India Inc worried, equities fall as blasts rock BangaloreJuly 25th, 2008 - 6:54 pm ICT by IANS
New Delhi, July 25 (IANS) A series of bomb blasts in India’s software hub Bangalore Friday sent equity markets crashing, even as the corporate sector expressed worries over its impact on the country’s $65 billion IT industry that houses companies like Infosys, Wipro, Intel, Microsoft and Yahoo!. “The blasts may be the strategy of unscrupulous forces to undermine the primacy of Bangalore as a global knowledge centre,” said Amit Mitra, secretary general of the Federation of Indian Chambers of Commerce and Industry (Ficci).
“We hope such acts do not affect Bangalore’s reputation and global investment inflows,” he said, referring to the fact that the city accounts for 40 percent of India’s exports of software and information technology-enabled services.
One person was killed and several people were injured Friday when a series of bombs exploded between 1.30 p.m. and 2.15 p.m., some near the electronics city for which the south Indian city is globally known, police officials said.
The latest Bangalore blasts followed a terror attack in the city in December 2005 and similar serial blasts in Jaipur May 13.
“This is a serious matter and the government will have to do a proper audit of the security system,” said Kiran Mazumdar-Shaw, chairperson and managing director of the Bangalore-headquartered Biocon.
“We need to have both the software and the hardware to effectively combat these kinds of situations,” added Mazumdar-Shaw, whose company is ranked among the top 25 biotechnology companies in the world.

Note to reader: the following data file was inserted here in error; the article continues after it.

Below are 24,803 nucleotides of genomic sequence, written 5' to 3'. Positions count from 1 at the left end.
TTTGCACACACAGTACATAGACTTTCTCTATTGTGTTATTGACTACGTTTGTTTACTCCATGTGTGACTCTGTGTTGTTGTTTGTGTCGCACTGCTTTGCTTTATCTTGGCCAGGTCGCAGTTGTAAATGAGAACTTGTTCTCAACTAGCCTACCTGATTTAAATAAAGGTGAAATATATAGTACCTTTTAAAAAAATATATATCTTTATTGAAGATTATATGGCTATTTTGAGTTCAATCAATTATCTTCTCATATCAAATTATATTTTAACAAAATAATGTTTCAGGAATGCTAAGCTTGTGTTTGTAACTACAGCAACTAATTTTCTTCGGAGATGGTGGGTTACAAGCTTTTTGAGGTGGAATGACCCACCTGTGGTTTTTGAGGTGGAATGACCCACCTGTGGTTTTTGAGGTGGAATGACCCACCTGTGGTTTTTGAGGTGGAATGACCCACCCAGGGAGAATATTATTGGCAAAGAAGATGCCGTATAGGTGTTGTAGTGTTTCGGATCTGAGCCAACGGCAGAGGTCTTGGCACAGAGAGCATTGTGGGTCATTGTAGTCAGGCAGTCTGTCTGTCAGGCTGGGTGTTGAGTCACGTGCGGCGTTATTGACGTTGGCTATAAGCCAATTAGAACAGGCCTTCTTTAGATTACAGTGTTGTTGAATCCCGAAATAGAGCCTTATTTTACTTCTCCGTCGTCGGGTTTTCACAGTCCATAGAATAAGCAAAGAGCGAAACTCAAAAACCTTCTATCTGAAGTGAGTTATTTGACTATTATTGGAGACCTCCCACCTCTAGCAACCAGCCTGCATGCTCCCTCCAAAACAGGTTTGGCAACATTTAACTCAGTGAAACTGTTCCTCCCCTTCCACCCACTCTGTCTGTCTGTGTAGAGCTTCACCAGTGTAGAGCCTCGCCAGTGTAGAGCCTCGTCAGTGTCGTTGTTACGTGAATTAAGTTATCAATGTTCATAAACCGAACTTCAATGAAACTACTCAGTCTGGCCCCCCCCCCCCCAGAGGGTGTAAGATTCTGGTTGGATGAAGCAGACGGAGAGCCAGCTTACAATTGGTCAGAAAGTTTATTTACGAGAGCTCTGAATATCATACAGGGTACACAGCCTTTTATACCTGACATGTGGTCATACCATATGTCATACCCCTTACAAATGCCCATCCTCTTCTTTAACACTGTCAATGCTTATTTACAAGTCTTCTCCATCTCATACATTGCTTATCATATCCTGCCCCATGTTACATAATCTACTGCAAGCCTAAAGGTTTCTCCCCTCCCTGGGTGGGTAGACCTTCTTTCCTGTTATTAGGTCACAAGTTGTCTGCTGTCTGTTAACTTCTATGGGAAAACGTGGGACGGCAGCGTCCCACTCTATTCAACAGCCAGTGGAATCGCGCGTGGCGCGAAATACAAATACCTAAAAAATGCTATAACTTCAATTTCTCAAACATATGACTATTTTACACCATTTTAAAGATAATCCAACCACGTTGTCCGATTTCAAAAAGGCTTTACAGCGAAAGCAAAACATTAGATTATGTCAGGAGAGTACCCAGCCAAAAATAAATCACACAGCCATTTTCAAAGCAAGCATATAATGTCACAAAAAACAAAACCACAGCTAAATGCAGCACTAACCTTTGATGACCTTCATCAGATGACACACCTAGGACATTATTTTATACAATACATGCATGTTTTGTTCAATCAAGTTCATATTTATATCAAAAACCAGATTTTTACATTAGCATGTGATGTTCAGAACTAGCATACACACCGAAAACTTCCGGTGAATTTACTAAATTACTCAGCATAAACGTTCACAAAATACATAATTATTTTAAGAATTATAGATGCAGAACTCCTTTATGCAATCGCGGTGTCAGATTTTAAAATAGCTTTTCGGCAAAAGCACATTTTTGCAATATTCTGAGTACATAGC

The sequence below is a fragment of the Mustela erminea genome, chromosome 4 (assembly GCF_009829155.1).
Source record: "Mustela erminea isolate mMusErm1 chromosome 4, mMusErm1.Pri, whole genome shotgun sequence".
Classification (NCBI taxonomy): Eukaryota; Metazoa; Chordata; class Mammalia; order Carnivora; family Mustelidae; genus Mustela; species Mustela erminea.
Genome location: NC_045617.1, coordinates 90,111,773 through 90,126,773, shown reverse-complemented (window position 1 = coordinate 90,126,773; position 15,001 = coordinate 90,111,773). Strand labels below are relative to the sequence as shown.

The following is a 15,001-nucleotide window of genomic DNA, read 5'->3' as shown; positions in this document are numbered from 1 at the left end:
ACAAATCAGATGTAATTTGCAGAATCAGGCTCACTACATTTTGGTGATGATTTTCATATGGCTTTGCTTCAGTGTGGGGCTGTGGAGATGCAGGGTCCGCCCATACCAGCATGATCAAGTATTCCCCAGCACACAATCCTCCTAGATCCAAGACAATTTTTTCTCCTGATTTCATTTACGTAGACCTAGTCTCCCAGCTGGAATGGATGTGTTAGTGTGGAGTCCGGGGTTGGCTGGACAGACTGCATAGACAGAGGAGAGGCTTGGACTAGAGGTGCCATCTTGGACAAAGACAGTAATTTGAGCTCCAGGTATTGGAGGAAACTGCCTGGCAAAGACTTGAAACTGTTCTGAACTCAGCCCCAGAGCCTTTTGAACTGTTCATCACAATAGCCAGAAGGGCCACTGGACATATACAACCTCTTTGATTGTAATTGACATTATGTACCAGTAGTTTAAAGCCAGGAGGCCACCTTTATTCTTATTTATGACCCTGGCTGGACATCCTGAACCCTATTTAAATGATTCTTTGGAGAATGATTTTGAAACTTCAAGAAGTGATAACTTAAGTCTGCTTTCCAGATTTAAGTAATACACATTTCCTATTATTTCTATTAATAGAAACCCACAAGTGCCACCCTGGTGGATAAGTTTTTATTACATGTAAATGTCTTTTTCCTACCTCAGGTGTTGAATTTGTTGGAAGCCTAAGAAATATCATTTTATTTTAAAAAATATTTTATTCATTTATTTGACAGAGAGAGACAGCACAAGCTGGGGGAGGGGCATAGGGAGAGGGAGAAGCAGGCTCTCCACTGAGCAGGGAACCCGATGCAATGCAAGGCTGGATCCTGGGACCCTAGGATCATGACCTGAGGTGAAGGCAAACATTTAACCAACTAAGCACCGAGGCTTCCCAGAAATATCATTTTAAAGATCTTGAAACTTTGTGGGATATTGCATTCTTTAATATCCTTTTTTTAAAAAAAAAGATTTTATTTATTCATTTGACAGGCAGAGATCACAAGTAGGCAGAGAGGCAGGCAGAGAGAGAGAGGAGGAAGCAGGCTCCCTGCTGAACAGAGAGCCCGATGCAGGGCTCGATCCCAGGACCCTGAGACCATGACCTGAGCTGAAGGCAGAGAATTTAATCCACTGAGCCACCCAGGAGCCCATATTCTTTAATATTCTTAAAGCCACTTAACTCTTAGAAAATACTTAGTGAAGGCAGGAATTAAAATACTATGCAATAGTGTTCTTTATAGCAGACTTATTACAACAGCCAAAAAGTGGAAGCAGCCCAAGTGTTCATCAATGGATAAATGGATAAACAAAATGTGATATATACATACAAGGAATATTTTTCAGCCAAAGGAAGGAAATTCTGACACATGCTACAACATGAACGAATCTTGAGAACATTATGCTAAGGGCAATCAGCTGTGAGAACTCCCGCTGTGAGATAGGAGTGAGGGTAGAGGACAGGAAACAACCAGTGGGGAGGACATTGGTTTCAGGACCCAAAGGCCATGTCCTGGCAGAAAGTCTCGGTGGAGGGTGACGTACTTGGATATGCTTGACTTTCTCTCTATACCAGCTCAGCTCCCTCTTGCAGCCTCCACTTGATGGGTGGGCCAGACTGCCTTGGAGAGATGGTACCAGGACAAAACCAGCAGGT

Anil Aggarwal, the former president of the Associated Chamber of Commerce and Industry (Assocham), said the blasts were a bad omen for India and its industry, which was already facing a series of hardships.
“This is a bad omen for India. It must be nipped in the bud. This also gives the impression that terrorists can strike any city,” Aggarwal added.
The blasts also sent tremors down India’s equity markets.
After three hours of decline, the sensitive index (Sensex) of the Bombay Stock Exchange (BSE) was making a smart recovery an hour after noon Thursday. But as news of the blasts spread the key index came crashing down.
The key index closed at 14,274.94 points - down 502.70 points, or 3.40 percent, over the previous close.
“Investors at the last trading hour tried to get off the IT major counters as Bangalore is the hub of all major software companies,” said Dipon Mehta, who is director with the Mumbai-based brokerage Dipon Shares and Stocks Limited.
“In the short term, the Bangalore blasts will have a bearing on software stocks. But in the long run, events like these are unlikely to impact IT shares,” added Ashok Jainani, the head of research at another brokerage Khandwal Securities.
Vinnie Mehta, executive director of Manufacturers’ Association of Information Technology (MAIT), a leading lobby for IT industry, subscribed to this view.
“It is very unfortunate, no doubt. But our IT industry is quite resilient and its spirit cannot be dampened.”
Ficci president and Rajya Sabha MP Rajeev Chandrasekhar, whose group is based out of Bangalore, said the blasts were yet another attempt to target Indian civil society.
(With inputs from Bangalore and Mumbai bureaus)
Tags: amit mitra, assocham, bad omen, biocon, biotechnology companies, blasts in india, blasts rock, bomb blasts in india, chambers of commerce, chambers of commerce and industry, corporate sector, electronics city, global knowledge, india inc, indian chambers of commerce, infosys wipro, investment inflows, kiran mazumdar shaw, knowledge centre, terror attack